The return of Cliff Lee from the disabled list was more than a sliver of light in these darkest of days for the Phillies.
It was more than a silver lining, too.
Watching this offensively inconsistent team that is short on sluggers, rail thin in the bullpen and challenged defensively, it's easy to forget that the Phillies' starting rotation is still the gold standard in the National League.
You might not want to hear that after another monumental bullpen collapse allowed the New York Mets to complete a three-game sweep Wednesday night with a 10-6 victory at an increasingly hostile Citizens Bank Park.
It was the third straight come-from-behind win for the Mets, and for the second straight night the sellout crowd was most notable for all its early exits.
"I could hit a home run off Contreras," one fan loudly opined on his way out immediately after New York's Ike Davis launched a three-run shot off reliever Jose Contreras that turned ugly into uglier. Ugliest arrived later when Hunter Pence dropped a routine fly ball in right field.
There's no doubt the bullpen with the worst ERA in baseball needs to be fixed and quickly, but it also remains reasonable to believe that this team is going to get better, mostly because the starting pitching is still the best in the league.
Not even Charlie Manuel wanted to hear that after this loss, and the manager spent most of his postgame media session explaining why it was finally time to hold a team meeting with his infuriating 14-18 team.
"After I watched that game, I felt it was necessary," Manuel said. "We're not playing the way we should play. We did quite a few things wrong if you watched that game. That was a very ugly game."
The most notable exception was the six innings of work by Lee, and that's the Phillies' biggest reason to still have hope.
Lee, Roy Halladay and Cole Hamels remain the most accomplished top three starters in baseball. When they finally get into a groove, the Phillies are capable of winning a lot of games and a lot of series. They are capable of saving this season.
"The guys you're talking about, they're very frontline tough pitchers," Manuel said. "I think they can handle a whole lot, and they will always give you that kind of effort."
Will that be enough for this team that has so many other deficiencies?
"So far, it hasn't been enough," Manuel said.
No, it certainly has not.
The most stunning statistic in these first five weeks is this one: The Phillies are 3-8 in games started by Halladay and Lee, including 0-8 in the duo's last eight starts.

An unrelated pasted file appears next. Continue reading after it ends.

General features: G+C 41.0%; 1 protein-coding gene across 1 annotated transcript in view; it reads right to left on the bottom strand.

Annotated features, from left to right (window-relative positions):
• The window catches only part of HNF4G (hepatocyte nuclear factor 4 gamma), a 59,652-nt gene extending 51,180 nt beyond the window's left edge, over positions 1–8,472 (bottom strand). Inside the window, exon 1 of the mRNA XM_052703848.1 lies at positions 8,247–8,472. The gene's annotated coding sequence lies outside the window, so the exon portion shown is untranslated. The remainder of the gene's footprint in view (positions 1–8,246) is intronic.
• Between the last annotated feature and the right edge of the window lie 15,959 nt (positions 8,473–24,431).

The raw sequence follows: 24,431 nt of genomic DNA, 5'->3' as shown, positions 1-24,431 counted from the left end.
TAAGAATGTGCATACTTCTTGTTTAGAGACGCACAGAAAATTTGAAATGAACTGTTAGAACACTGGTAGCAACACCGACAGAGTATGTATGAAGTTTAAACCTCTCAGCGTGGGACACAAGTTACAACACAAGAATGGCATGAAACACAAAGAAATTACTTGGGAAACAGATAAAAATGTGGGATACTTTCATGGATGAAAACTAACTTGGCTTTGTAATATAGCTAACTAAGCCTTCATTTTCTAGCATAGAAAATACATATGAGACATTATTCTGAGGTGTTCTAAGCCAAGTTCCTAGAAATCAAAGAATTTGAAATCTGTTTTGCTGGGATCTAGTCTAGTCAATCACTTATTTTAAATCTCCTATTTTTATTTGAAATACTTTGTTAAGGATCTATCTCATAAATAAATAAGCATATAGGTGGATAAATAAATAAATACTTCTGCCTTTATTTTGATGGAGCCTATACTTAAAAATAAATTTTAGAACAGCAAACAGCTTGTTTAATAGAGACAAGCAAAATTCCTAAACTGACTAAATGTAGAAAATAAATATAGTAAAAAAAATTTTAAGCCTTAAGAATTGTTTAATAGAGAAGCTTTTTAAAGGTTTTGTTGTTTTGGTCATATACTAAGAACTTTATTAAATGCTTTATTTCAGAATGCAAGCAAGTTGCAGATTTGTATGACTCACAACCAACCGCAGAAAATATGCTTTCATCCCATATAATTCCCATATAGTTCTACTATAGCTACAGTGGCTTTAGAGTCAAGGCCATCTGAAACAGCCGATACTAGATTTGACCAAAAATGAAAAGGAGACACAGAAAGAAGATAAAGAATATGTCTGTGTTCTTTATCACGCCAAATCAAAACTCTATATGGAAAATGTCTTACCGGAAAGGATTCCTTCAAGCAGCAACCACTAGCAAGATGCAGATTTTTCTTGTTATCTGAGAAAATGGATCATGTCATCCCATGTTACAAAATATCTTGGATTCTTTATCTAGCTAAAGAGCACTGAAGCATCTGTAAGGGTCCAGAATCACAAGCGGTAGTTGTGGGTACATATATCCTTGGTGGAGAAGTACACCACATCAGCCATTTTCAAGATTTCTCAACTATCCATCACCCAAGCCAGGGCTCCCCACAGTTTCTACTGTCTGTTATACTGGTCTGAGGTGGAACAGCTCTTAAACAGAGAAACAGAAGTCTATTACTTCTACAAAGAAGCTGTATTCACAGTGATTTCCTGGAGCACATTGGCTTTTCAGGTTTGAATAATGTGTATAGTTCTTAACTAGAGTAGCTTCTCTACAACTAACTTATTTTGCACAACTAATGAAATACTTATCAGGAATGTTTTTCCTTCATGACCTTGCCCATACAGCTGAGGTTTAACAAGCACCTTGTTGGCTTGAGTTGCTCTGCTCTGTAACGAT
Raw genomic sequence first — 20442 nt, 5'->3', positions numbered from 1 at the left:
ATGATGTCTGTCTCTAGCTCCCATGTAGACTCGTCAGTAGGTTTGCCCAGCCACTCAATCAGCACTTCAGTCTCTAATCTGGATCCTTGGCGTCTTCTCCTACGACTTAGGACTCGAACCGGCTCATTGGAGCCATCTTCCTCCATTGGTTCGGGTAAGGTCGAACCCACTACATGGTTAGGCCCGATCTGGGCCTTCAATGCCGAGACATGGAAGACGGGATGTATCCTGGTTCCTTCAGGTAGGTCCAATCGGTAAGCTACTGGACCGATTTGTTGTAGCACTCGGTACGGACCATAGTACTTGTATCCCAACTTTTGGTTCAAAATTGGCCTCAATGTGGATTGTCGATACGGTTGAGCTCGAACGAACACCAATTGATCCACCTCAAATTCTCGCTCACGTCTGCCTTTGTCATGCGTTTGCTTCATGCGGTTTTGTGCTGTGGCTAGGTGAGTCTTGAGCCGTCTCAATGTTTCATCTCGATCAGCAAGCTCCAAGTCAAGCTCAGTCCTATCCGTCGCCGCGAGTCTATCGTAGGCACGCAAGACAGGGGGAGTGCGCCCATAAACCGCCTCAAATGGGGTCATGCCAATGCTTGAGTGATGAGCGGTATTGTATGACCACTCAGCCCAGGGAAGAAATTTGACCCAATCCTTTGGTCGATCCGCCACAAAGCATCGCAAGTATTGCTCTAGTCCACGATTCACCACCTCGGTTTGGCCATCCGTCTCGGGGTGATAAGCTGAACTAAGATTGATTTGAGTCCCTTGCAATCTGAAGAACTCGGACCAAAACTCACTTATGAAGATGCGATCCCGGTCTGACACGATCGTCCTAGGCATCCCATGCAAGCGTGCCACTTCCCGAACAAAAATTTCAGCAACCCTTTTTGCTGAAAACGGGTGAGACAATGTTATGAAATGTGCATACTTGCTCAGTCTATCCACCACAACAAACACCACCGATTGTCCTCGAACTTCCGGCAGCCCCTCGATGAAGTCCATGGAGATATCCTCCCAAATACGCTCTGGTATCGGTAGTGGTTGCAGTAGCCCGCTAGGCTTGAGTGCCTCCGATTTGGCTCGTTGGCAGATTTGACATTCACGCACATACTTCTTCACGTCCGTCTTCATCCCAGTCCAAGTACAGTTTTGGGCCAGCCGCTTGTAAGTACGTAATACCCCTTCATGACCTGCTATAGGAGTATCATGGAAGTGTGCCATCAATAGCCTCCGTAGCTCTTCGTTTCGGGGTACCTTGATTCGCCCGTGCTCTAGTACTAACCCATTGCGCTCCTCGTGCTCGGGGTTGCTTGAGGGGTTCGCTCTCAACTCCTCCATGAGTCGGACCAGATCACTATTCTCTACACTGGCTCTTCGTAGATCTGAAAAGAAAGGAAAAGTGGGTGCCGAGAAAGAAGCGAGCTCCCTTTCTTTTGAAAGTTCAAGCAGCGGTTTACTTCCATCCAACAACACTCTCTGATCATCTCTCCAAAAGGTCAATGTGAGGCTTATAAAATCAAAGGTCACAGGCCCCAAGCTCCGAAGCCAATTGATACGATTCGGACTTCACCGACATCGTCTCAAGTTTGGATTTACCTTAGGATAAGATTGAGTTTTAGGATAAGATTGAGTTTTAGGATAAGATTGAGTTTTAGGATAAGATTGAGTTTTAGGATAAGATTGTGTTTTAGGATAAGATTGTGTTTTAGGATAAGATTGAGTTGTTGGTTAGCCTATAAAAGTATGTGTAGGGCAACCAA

Those numbers do not include the three starts Kyle Kendrick made in place of Lee while the lefthander was on the disabled list with an oblique strain. They were all losses, too.
So that means the Phillies are 3-11 in the games that were scheduled to be pitched by Halladay and Lee. That is a trend we can guarantee will not continue through this season.
Lee's winless streak probably would have ended Wednesday if the lefty had not been on a pitch count coming off the disabled list. Pitching coach Rich Dubee said Tuesday that Lee would throw around 80 pitches, and the Phillies stuck to it.
Lee left after six innings and 84 pitches. He allowed two runs on five hits, walked one and struck out six. He should have allowed only one run, but centerfielder Shane Victorino was too aggressive and played what should have been a single into a leadoff triple by Andres Torres in the top of the sixth inning.
Torres scored on a one-out bloop single by David Wright before Lee induced a double-play grounder from Scott Hairston to get out of the inning. Victorino's misplay was only the second worst gaffe of the evening and one of several disturbing defensive plays during the Mets' three-game sweep.
When the Phillies scored runs on an RBI double from Freddy Galvis and a pinch-hit single by Laynce Nix in the bottom of the sixth, Lee was in line to win for the first time this season. The bullpen made sure that Lee would have to continue standing in that line at least until his next start. But there was at least reason to believe that Lee should not have to wait too much longer for his elusive first victory.
Track records mean a lot in baseball, and Halladay and Lee are world-class horses who are always in the front when the race is over.
Before this season, the Phillies were a combined 76-33 in games started by Lee and Halladay, a .697 winning percentage.
"We need to have more than that," Lee said. "We need to have offense. We need to have defense. We need to have a bullpen. You have to play every aspect of the game well to win at this level. The starting pitching we have is good. It's definitely a positive. But that alone is not going to get it done."